We have not had to do it yet but, a long press of power button will reset the device.


To test how subtle the installation is, I didn't tell my wife the camera is installed. From the passenger seat it is not visible and hidden behind the mirror and housing. She still hasn't noticed that it is in the car.

The manual is OK but it has some poor English descriptions and some features described are not present in the settings. Some also have different options and values.

It would be nice if you could turn all the sounds off but, there is no option to do this.

So far, the device has performed really well. It has been 'fit and forget', which was what we were aiming for in this car. It doesn't run hot and just works in the background until needed.

Having a camera in your car capturing everything you do, certainly makes you think more about your own driving style. One other useful feature that we hadn't considered before is that the camera provides a record of the cars you have parked between in a car park. Thankfully, this hasn't been required yet.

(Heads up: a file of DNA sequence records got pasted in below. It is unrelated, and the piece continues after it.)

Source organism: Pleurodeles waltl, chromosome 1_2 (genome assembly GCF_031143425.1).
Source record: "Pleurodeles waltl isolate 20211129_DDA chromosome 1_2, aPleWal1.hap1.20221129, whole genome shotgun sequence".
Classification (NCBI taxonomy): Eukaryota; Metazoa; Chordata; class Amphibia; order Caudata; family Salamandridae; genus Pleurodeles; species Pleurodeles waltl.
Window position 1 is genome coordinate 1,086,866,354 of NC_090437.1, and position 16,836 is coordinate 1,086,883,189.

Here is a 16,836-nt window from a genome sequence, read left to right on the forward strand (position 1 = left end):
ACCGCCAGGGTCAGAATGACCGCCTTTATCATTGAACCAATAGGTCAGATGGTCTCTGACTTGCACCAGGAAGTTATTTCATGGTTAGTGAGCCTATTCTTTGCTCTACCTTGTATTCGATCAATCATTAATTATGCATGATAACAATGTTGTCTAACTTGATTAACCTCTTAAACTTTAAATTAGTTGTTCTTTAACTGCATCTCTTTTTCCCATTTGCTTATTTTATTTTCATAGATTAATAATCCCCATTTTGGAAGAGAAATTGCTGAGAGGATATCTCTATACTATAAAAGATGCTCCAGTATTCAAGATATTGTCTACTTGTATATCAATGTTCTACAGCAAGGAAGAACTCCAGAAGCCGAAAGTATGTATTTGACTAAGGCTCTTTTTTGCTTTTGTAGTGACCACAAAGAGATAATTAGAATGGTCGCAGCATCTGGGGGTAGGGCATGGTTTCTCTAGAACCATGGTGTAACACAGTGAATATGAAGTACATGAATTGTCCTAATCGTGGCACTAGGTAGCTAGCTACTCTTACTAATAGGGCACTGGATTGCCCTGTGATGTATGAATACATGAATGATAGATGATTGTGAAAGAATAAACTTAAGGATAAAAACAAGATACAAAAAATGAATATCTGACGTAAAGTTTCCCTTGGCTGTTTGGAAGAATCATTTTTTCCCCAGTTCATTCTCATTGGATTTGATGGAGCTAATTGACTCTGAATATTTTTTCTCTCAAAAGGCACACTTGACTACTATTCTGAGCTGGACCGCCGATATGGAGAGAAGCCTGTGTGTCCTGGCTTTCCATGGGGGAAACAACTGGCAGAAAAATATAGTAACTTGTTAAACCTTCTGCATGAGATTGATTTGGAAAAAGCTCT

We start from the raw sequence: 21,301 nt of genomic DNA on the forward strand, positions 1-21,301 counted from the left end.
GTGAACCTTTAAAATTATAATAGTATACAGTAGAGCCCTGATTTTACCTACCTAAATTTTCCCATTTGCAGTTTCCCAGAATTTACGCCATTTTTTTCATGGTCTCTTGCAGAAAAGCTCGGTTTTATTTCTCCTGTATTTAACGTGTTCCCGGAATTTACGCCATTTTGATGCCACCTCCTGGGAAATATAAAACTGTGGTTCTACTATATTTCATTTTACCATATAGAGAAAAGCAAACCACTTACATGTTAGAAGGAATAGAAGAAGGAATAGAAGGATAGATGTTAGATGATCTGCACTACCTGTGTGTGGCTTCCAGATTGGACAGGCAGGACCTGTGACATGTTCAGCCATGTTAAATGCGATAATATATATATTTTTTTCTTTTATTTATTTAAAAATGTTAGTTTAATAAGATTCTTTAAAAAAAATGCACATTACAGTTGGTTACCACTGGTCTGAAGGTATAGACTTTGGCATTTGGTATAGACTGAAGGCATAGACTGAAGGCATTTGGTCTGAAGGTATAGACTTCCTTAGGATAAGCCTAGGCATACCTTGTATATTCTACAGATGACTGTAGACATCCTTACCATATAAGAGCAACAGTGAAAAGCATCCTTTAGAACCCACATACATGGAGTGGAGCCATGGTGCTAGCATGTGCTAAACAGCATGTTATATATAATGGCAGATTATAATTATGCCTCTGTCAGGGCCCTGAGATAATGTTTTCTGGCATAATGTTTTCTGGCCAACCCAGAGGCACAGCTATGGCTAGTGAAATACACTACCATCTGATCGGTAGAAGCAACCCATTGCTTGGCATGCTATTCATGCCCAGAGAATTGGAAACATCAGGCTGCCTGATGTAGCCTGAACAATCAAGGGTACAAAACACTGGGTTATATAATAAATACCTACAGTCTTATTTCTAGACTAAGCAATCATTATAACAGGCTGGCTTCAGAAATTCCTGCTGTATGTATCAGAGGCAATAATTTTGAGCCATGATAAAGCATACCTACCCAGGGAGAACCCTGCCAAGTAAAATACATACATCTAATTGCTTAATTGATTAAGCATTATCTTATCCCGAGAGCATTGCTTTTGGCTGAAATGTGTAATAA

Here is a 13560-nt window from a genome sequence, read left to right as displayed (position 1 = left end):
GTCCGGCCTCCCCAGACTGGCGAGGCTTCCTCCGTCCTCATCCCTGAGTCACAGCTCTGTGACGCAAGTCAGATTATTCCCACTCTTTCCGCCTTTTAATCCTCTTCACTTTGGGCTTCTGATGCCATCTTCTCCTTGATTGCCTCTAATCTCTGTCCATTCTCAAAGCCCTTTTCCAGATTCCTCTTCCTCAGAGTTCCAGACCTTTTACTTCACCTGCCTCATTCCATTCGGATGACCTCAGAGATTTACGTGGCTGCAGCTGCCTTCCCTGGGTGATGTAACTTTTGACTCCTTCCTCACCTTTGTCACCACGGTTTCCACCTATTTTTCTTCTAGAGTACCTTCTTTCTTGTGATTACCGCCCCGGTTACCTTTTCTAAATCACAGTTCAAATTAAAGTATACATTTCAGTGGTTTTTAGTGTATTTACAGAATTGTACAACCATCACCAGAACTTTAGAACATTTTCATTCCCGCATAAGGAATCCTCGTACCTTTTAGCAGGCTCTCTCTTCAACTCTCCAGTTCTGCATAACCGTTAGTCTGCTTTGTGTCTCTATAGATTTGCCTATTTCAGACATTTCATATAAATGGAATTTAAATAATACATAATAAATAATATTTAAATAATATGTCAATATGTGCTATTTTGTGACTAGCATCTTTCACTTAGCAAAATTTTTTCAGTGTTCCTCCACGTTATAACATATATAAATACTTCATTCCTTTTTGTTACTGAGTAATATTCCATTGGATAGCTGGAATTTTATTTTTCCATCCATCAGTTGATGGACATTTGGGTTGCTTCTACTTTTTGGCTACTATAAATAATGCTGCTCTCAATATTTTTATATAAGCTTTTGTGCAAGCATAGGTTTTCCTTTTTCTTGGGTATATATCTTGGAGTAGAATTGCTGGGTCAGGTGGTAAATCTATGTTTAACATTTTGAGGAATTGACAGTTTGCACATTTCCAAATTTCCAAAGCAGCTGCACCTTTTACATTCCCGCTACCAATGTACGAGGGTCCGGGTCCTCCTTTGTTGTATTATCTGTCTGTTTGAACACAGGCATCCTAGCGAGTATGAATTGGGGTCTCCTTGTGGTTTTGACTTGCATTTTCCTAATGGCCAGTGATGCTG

I don't generally get bothered by poor driving around around me. I've captured many people running red lights, driving whilst on phones, doing makeup in the rear-view mirror and many other stupid things. Very rarely, I'm motivated enough to give them a mention here:

8th Jan 2014

Captured some stunningly bad driving today as a white van approached a junction onto the road I was on and failed to both look and stop, before pulling out in front of me. The footage wasn't quite good enough to capture the license plate (from almost side on) but, I captured the driver and company details on the side of the van very clearly. Stopped with only a few inches to spare.

14th May 2014

Over the last few months, I noticed the camera would stop recording occasionally. When I looked at the screen it had a 'card IO error' message on it. I tried formatting the micro-SD card and this fixed it temporarily. This month though, it would not start recording at all. It looks like the micro-SD card has failed. I've swapped it over for another one and all seems to be working well again. The Samsung 32GB micro-SD card is going back to the supplier for a refund.